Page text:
The McCormick Brothers are not as well-known as other country and bluegrass harmonizers who were popular in the 1950s, such as the Stanley Brothers and the Louvin Brothers. But they were a good bluegrass band, though they weren't as long-lived as the most renowned ones working the same turf, and certainly didn't record as often or sell as many records. The seeds for the act were planted when Lloyd McCormick and Kelly McCormick formed a guitar-mandolin duo as youngsters, performing duets on Kentucky and Tennessee radio stations. Their personnel and instrumentation expanded, and younger brother Haskel McCormick joined on banjo in the early '50s. At one point, the lineup was filled out with a couple of cousins, Hayden Clark (on bass) and Billy Clark (on fiddle), before the youngest brother joined on bass and Dewel Bullington on fiddle; Charlie Nixon later joined on Dobro.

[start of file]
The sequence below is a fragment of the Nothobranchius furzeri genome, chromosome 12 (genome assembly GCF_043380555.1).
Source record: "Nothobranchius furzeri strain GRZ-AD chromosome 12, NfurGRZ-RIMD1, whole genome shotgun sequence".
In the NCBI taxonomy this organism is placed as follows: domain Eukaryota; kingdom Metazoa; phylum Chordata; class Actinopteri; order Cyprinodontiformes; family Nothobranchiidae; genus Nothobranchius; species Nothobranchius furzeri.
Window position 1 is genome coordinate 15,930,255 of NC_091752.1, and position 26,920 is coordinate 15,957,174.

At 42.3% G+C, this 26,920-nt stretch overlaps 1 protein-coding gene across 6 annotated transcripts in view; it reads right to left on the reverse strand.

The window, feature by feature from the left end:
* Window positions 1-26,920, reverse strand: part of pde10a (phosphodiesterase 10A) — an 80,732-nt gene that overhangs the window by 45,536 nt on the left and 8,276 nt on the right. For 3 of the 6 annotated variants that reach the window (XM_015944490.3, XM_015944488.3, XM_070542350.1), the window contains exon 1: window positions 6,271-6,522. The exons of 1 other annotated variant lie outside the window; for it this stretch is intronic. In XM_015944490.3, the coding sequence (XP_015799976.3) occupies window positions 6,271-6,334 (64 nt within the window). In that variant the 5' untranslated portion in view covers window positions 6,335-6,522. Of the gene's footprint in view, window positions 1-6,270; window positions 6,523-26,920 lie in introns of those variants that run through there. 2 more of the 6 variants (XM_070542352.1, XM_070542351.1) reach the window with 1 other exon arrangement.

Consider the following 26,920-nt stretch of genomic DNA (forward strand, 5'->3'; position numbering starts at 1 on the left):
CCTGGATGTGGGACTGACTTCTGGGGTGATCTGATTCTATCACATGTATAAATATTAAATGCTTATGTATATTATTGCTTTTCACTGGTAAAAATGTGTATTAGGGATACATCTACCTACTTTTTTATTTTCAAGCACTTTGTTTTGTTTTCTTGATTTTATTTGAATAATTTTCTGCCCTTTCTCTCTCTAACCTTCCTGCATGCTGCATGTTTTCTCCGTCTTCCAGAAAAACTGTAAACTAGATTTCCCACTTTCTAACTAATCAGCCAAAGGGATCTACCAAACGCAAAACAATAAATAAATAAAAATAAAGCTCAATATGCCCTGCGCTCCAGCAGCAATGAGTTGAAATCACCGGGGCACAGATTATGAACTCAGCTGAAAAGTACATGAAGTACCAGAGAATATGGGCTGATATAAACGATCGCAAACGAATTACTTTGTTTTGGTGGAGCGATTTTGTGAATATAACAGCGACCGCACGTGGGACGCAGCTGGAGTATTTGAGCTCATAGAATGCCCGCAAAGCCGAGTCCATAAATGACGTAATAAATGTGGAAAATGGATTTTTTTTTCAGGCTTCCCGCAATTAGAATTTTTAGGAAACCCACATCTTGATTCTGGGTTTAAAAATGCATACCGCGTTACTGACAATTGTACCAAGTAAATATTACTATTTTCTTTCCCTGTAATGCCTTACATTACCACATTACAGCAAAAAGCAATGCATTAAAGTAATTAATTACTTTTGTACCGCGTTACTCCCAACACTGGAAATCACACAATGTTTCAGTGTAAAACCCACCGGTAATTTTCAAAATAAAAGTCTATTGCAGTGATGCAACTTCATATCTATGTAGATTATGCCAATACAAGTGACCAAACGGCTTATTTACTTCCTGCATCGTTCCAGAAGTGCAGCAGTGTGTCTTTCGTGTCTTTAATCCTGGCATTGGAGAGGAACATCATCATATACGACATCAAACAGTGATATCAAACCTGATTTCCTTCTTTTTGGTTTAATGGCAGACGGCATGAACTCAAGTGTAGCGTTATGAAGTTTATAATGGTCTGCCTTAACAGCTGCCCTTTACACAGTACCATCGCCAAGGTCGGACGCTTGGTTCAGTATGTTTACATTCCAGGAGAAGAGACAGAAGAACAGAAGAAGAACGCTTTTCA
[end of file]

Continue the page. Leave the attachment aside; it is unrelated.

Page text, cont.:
From the mid-'50s to the early '60s, the McCormick Brothers recorded for Hickory, run by Fred Rose (who co-ran the enormously successful Nashville publisher Acuff-Rose with Roy Acuff). The McCormicks did some rockabilly sides in an attempt to boost their sales, but are known primarily for the fairly straight bluegrass recordings they did on Hickory, alternating between harmony vocals and purely instrumental workouts. Their biggest seller was their first single for the label in 1954, "Red Hen Boogie," penned by Charlie Louvin and Ira Louvin. They also did an album after leaving Hickory for Metromedia. Eighteen sides from their bluegrass Hickory singles were assembled for the 2002 Varese Sarabande compilation The Very Best of the McCormick Brothers. ~ Richie Unterberger, Rovi